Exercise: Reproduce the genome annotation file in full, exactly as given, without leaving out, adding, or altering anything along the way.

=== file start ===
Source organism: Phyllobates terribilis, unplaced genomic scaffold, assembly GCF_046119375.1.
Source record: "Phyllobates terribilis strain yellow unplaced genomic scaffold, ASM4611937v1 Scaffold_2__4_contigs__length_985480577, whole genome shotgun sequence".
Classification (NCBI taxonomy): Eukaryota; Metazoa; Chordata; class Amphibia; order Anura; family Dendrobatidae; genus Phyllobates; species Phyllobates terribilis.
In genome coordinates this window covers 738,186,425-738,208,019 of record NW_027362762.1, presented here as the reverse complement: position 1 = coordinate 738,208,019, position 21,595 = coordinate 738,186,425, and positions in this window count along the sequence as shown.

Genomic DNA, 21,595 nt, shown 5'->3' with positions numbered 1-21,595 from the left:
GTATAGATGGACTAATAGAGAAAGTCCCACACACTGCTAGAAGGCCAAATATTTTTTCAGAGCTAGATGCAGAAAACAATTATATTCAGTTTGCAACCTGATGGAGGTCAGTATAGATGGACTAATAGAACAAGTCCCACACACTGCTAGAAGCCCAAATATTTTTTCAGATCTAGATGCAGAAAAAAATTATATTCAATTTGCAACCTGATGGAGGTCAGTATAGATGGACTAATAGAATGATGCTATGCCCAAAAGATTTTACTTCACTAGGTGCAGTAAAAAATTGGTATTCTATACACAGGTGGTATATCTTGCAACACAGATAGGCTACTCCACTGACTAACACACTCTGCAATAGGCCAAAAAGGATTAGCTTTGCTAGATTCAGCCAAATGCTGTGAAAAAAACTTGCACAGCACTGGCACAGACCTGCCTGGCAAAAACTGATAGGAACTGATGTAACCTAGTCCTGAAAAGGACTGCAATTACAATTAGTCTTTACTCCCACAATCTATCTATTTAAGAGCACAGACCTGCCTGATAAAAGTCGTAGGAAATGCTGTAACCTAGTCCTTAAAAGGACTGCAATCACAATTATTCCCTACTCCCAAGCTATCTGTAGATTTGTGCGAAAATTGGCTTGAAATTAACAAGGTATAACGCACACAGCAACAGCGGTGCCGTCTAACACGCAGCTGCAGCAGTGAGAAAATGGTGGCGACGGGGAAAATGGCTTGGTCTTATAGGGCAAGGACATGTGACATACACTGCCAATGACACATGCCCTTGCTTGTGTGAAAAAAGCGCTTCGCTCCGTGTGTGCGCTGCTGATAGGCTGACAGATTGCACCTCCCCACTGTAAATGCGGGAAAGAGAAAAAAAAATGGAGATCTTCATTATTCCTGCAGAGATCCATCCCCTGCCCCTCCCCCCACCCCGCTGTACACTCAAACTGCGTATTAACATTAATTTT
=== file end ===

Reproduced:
Source organism: Phyllobates terribilis, unplaced genomic scaffold, assembly GCF_046119375.1.
Source record: "Phyllobates terribilis strain yellow unplaced genomic scaffold, ASM4611937v1 Scaffold_2__4_contigs__length_985480577, whole genome shotgun sequence".
Classification (NCBI taxonomy): Eukaryota; Metazoa; Chordata; class Amphibia; order Anura; family Dendrobatidae; genus Phyllobates; species Phyllobates terribilis.
In genome coordinates this window covers 738,186,425-738,208,019 of record NW_027362762.1, presented here as the reverse complement: position 1 = coordinate 738,208,019, position 21,595 = coordinate 738,186,425, and positions in this window count along the sequence as shown.

Genomic DNA, 21,595 nt, shown 5'->3' with positions numbered 1-21,595 from the left:
GTATAGATGGACTAATAGAGAAAGTCCCACACACTGCTAGAAGGCCAAATATTTTTTCAGAGCTAGATGCAGAAAACAATTATATTCAGTTTGCAACCTGATGGAGGTCAGTATAGATGGACTAATAGAACAAGTCCCACACACTGCTAGAAGCCCAAATATTTTTTCAGATCTAGATGCAGAAAAAAATTATATTCAATTTGCAACCTGATGGAGGTCAGTATAGATGGACTAATAGAATGATGCTATGCCCAAAAGATTTTACTTCACTAGGTGCAGTAAAAAATTGGTATTCTATACACAGGTGGTATATCTTGCAACACAGATAGGCTACTCCACTGACTAACACACTCTGCAATAGGCCAAAAAGGATTAGCTTTGCTAGATTCAGCCAAATGCTGTGAAAAAAACTTGCACAGCACTGGCACAGACCTGCCTGGCAAAAACTGATAGGAACTGATGTAACCTAGTCCTGAAAAGGACTGCAATTACAATTAGTCTTTACTCCCACAATCTATCTATTTAAGAGCACAGACCTGCCTGATAAAAGTCGTAGGAAATGCTGTAACCTAGTCCTTAAAAGGACTGCAATCACAATTATTCCCTACTCCCAAGCTATCTGTAGATTTGTGCGAAAATTGGCTTGAAATTAACAAGGTATAACGCACACAGCAACAGCGGTGCCGTCTAACACGCAGCTGCAGCAGTGAGAAAATGGTGGCGACGGGGAAAATGGCTTGGTCTTATAGGGCAAGGACATGTGACATACACTGCCAATGACACATGCCCTTGCTTGTGTGAAAAAAGCGCTTCGCTCCGTGTGTGCGCTGCTGATAGGCTGACAGATTGCACCTCCCCACTGTAAATGCGGGAAAGAGAAAAAAAAATGGAGATCTTCATTATTCCTGCAGAGATCCATCCCCTGCCCCTCCCCCCACCCCGCTGTACACTCAAACTGCGTATTAACATTAATTTT